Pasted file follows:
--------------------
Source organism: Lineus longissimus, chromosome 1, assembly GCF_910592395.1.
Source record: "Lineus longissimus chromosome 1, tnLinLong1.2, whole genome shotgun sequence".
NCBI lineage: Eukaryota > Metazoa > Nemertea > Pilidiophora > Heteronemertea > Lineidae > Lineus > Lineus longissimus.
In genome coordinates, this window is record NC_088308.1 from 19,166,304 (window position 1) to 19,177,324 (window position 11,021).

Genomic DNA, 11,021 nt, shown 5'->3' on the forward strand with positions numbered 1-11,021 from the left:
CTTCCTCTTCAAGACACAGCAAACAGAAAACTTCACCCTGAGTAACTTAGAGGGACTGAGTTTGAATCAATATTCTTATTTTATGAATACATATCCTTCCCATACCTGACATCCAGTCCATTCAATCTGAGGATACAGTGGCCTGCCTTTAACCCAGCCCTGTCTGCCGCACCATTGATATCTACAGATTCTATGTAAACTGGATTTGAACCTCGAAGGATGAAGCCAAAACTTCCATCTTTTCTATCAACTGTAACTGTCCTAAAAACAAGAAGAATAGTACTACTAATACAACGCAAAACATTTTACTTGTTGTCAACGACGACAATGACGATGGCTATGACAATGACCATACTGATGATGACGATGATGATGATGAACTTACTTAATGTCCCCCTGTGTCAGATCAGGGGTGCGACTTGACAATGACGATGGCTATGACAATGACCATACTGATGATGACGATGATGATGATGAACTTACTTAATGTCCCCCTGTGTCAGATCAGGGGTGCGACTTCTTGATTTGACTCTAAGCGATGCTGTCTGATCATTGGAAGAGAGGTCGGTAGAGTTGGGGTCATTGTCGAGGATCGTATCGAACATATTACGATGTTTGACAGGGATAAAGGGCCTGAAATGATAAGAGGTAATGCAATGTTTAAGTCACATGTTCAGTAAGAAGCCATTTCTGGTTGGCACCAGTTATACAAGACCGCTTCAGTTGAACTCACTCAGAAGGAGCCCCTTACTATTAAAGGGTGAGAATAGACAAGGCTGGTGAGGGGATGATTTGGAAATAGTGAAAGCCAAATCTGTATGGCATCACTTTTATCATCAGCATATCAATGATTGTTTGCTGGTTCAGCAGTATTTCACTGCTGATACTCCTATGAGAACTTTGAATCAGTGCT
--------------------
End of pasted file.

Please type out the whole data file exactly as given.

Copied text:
Source organism: Lineus longissimus, chromosome 1, assembly GCF_910592395.1.
Source record: "Lineus longissimus chromosome 1, tnLinLong1.2, whole genome shotgun sequence".
NCBI lineage: Eukaryota > Metazoa > Nemertea > Pilidiophora > Heteronemertea > Lineidae > Lineus > Lineus longissimus.
In genome coordinates, this window is record NC_088308.1 from 19,166,304 (window position 1) to 19,177,324 (window position 11,021).

Genomic DNA, 11,021 nt, shown 5'->3' on the forward strand with positions numbered 1-11,021 from the left:
CTTCCTCTTCAAGACACAGCAAACAGAAAACTTCACCCTGAGTAACTTAGAGGGACTGAGTTTGAATCAATATTCTTATTTTATGAATACATATCCTTCCCATACCTGACATCCAGTCCATTCAATCTGAGGATACAGTGGCCTGCCTTTAACCCAGCCCTGTCTGCCGCACCATTGATATCTACAGATTCTATGTAAACTGGATTTGAACCTCGAAGGATGAAGCCAAAACTTCCATCTTTTCTATCAACTGTAACTGTCCTAAAAACAAGAAGAATAGTACTACTAATACAACGCAAAACATTTTACTTGTTGTCAACGACGACAATGACGATGGCTATGACAATGACCATACTGATGATGACGATGATGATGATGAACTTACTTAATGTCCCCCTGTGTCAGATCAGGGGTGCGACTTGACAATGACGATGGCTATGACAATGACCATACTGATGATGACGATGATGATGATGAACTTACTTAATGTCCCCCTGTGTCAGATCAGGGGTGCGACTTCTTGATTTGACTCTAAGCGATGCTGTCTGATCATTGGAAGAGAGGTCGGTAGAGTTGGGGTCATTGTCGAGGATCGTATCGAACATATTACGATGTTTGACAGGGATAAAGGGCCTGAAATGATAAGAGGTAATGCAATGTTTAAGTCACATGTTCAGTAAGAAGCCATTTCTGGTTGGCACCAGTTATACAAGACCGCTTCAGTTGAACTCACTCAGAAGGAGCCCCTTACTATTAAAGGGTGAGAATAGACAAGGCTGGTGAGGGGATGATTTGGAAATAGTGAAAGCCAAATCTGTATGGCATCACTTTTATCATCAGCATATCAATGATTGTTTGCTGGTTCAGCAGTATTTCACTGCTGATACTCCTATGAGAACTTTGAATCAGTGCT